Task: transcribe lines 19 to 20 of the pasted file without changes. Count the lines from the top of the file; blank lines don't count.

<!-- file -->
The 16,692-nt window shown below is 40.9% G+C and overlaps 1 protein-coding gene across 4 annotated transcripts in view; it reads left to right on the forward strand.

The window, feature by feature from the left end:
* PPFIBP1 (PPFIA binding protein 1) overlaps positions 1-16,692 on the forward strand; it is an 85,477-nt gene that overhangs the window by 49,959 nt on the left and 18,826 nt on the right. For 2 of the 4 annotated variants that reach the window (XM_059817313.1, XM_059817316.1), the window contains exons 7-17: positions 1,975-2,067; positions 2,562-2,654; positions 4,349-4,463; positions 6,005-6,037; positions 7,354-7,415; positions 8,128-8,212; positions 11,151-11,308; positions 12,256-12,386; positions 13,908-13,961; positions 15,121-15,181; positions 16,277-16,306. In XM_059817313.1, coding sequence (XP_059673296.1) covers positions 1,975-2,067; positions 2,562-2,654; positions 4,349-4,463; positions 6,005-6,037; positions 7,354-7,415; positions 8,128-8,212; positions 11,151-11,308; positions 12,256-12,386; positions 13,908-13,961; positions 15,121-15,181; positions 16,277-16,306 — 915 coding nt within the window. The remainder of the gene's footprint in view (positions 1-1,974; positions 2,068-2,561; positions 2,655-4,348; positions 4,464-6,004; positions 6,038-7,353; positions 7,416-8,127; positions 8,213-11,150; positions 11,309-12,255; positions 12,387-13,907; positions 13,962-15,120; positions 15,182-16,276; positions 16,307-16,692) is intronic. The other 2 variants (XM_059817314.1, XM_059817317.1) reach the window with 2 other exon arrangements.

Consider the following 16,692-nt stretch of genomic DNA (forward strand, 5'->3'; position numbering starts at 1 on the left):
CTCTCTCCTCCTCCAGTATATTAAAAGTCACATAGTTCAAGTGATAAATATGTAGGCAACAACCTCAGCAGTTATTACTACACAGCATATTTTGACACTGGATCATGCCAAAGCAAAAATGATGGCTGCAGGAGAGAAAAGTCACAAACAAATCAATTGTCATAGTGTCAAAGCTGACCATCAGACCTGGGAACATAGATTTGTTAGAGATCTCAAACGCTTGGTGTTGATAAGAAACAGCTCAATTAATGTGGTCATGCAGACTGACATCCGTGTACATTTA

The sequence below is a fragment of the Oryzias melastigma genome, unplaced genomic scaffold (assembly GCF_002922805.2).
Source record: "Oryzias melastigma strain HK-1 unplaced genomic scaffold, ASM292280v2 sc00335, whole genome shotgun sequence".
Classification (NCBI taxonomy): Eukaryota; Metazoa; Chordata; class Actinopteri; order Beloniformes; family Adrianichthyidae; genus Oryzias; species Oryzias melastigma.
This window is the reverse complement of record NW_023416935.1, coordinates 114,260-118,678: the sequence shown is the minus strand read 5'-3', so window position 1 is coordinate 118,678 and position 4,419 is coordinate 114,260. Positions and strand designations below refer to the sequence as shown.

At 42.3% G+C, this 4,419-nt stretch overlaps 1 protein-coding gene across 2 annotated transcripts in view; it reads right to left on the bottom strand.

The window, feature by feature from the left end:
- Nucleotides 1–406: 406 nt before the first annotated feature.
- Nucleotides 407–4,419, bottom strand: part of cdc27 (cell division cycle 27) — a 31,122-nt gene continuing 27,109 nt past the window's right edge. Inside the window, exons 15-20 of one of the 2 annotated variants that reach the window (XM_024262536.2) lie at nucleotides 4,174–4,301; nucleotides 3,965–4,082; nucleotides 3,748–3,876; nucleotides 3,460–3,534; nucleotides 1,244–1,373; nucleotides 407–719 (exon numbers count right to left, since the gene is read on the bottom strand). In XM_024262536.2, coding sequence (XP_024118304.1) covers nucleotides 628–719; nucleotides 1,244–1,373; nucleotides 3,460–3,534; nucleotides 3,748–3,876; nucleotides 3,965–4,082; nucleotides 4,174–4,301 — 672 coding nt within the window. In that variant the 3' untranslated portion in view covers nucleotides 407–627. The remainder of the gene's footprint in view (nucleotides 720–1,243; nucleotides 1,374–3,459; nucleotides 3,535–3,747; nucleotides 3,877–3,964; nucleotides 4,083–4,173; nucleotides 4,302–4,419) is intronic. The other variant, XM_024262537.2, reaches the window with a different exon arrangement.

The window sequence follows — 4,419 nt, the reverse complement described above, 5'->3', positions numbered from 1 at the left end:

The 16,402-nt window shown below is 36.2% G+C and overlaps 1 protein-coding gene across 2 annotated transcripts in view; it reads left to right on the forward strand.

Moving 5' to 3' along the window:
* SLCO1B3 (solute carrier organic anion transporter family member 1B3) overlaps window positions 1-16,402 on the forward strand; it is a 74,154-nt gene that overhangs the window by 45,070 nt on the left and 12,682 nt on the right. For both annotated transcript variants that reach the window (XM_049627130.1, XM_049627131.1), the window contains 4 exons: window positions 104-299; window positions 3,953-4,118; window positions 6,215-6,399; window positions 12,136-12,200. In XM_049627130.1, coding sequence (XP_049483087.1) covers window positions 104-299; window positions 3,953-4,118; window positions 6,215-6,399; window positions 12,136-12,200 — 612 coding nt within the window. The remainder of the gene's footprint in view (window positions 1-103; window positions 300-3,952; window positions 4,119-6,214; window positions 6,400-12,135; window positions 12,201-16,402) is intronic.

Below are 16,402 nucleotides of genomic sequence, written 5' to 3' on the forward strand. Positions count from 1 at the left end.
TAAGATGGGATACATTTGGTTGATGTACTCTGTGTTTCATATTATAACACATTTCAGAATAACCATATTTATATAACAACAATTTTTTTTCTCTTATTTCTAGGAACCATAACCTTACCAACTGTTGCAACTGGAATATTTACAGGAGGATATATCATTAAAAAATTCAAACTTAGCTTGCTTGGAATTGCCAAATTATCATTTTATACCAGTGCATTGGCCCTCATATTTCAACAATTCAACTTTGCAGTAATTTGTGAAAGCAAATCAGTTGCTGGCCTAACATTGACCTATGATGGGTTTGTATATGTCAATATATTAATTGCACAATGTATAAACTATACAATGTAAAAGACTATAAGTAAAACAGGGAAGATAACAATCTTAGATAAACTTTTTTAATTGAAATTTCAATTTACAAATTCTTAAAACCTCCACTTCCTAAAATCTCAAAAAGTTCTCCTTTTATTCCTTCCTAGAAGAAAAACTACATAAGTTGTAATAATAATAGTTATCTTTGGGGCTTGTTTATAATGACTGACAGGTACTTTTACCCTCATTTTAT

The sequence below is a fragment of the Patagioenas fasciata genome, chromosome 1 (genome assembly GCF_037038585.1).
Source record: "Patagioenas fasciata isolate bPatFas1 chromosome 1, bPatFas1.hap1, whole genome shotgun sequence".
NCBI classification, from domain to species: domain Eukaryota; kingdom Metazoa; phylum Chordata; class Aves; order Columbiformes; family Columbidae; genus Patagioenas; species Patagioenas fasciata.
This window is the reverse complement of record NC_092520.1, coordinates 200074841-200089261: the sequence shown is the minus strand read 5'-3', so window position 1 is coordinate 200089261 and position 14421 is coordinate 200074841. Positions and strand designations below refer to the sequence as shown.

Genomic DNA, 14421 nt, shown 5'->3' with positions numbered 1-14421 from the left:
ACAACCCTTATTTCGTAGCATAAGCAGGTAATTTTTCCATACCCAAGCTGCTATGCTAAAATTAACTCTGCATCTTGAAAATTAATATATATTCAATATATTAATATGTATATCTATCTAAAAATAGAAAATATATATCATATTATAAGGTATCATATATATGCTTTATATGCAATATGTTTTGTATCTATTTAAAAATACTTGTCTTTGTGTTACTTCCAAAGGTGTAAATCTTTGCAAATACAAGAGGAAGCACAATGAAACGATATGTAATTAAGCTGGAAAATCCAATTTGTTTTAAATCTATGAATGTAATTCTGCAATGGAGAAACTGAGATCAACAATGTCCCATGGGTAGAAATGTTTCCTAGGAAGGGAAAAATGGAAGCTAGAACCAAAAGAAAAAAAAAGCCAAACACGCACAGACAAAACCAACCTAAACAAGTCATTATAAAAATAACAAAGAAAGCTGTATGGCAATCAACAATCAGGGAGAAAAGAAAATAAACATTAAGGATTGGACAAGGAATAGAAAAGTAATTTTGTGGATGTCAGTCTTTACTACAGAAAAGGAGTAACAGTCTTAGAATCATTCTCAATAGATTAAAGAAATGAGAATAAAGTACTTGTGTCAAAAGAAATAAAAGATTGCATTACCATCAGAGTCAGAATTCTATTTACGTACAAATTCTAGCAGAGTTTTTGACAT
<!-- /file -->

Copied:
TAAGATGGGATACATTTGGTTGATGTACTCTGTGTTTCATATTATAACACATTTCAGAATAACCATATTTATATAACAACAATTTTTTTTCTCTTATTTCTAGGAACCATAACCTTACCAACTGTTGCAACTGGAATATTTACAGGAGGATATATCATTAAAAAATTCAAACTTAGCTTGCTTGGAATTGCCAAATTATCATTTTATACCAGTGCATTGGCCCTCATATTTCAACAATTCAACTTTGCAGTAATTTGTGAAAGCAAATCAGTTGCTGGCCTAACATTGACCTATGATGGGTTTGTATATGTCAATATATTAATTGCACAATGTATAAACTATACAATGTAAAAGACTATAAGTAAAACAGGGAAGATAACAATCTTAGATAAACTTTTTTAATTGAAATTTCAATTTACAAATTCTTAAAACCTCCACTTCCTAAAATCTCAAAAAGTTCTCCTTTTATTCCTTCCTAGAAGAAAAACTACATAAGTTGTAATAATAATAGTTATCTTTGGGGCTTGTTTATAATGACTGACAGGTACTTTTACCCTCATTTTAT

The sequence below is a fragment of the Patagioenas fasciata genome, chromosome 1 (genome assembly GCF_037038585.1).